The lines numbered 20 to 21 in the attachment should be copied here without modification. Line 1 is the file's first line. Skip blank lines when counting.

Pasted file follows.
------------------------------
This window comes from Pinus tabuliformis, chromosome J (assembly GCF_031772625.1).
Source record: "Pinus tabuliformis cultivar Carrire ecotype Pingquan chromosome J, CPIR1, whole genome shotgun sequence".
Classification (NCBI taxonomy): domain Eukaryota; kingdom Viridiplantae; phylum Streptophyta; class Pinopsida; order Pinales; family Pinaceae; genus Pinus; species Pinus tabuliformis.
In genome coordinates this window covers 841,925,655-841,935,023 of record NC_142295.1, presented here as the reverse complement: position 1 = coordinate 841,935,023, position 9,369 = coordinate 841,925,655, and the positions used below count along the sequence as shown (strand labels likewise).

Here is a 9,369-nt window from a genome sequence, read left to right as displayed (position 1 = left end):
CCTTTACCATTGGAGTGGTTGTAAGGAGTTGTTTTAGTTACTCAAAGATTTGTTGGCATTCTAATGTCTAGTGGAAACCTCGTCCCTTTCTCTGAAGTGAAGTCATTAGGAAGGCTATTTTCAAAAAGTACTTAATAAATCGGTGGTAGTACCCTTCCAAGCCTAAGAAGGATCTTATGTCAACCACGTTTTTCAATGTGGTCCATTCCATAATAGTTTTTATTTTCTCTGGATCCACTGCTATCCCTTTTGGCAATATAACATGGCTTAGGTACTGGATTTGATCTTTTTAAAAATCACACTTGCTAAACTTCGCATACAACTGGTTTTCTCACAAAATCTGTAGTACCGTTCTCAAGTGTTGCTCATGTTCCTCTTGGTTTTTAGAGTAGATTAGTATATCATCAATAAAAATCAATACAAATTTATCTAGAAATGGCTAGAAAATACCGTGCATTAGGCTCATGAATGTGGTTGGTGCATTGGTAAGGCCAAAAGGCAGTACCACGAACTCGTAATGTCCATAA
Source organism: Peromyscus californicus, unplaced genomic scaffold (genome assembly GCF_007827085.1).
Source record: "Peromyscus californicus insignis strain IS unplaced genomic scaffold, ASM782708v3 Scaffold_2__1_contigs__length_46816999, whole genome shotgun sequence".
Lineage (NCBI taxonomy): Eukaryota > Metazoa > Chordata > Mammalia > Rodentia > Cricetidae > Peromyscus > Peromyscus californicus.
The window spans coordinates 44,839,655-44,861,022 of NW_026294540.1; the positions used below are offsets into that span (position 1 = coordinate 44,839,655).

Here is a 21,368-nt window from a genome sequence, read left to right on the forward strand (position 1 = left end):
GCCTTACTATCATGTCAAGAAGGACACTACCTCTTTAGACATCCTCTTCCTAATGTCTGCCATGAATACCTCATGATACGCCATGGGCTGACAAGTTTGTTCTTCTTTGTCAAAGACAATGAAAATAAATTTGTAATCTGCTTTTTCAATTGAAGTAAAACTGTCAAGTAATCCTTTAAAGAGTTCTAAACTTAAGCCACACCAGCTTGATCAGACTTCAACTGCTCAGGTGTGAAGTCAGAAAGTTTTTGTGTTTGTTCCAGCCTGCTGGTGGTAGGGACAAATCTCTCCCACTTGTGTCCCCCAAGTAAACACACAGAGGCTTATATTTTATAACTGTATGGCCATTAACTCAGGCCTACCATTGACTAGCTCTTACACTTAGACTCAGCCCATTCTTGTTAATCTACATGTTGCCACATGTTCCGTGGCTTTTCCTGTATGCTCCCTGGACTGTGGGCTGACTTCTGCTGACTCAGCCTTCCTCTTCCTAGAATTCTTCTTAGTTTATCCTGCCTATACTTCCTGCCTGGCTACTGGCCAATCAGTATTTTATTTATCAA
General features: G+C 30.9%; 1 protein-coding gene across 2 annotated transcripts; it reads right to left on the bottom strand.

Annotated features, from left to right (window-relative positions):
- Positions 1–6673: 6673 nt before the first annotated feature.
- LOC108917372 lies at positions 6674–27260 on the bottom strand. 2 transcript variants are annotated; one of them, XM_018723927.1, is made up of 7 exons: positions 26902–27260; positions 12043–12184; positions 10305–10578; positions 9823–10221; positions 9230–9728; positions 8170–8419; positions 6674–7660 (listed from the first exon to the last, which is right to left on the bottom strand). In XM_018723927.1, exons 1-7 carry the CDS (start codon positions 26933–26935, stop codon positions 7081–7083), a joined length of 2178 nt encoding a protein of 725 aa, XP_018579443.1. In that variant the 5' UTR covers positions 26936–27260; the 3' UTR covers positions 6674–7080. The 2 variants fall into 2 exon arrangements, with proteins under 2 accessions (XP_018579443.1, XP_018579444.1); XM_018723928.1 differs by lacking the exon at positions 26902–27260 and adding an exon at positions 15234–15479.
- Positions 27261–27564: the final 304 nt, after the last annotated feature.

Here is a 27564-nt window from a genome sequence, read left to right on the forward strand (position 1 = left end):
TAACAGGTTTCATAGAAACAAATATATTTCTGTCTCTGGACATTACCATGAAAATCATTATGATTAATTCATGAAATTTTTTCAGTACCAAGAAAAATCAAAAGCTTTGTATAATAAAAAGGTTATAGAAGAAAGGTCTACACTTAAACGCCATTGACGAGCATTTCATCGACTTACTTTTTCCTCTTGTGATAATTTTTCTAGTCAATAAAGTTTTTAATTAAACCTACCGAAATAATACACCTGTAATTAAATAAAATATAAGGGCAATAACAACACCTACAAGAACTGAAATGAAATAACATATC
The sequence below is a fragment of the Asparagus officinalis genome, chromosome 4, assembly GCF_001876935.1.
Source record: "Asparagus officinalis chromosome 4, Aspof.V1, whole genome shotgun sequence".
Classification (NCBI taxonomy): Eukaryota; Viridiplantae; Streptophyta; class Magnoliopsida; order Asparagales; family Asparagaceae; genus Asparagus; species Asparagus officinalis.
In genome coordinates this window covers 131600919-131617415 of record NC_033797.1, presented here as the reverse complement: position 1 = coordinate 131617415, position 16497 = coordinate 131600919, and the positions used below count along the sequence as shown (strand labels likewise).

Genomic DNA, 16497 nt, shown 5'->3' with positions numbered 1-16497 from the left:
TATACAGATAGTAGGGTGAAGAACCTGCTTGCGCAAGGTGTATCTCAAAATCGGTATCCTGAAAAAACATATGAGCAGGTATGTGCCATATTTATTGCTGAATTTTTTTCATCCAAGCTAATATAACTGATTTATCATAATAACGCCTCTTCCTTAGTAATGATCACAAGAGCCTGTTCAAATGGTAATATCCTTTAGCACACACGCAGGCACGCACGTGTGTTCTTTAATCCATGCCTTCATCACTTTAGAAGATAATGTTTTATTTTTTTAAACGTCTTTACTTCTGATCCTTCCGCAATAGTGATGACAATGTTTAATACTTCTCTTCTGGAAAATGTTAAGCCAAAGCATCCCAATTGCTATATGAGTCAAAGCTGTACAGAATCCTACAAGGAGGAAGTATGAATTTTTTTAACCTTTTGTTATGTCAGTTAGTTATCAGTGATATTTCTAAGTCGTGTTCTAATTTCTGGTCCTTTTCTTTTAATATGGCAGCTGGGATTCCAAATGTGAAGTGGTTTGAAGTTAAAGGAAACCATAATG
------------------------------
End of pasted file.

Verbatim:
The sequence below is a fragment of the Asparagus officinalis genome, chromosome 4, assembly GCF_001876935.1.
Source record: "Asparagus officinalis chromosome 4, Aspof.V1, whole genome shotgun sequence".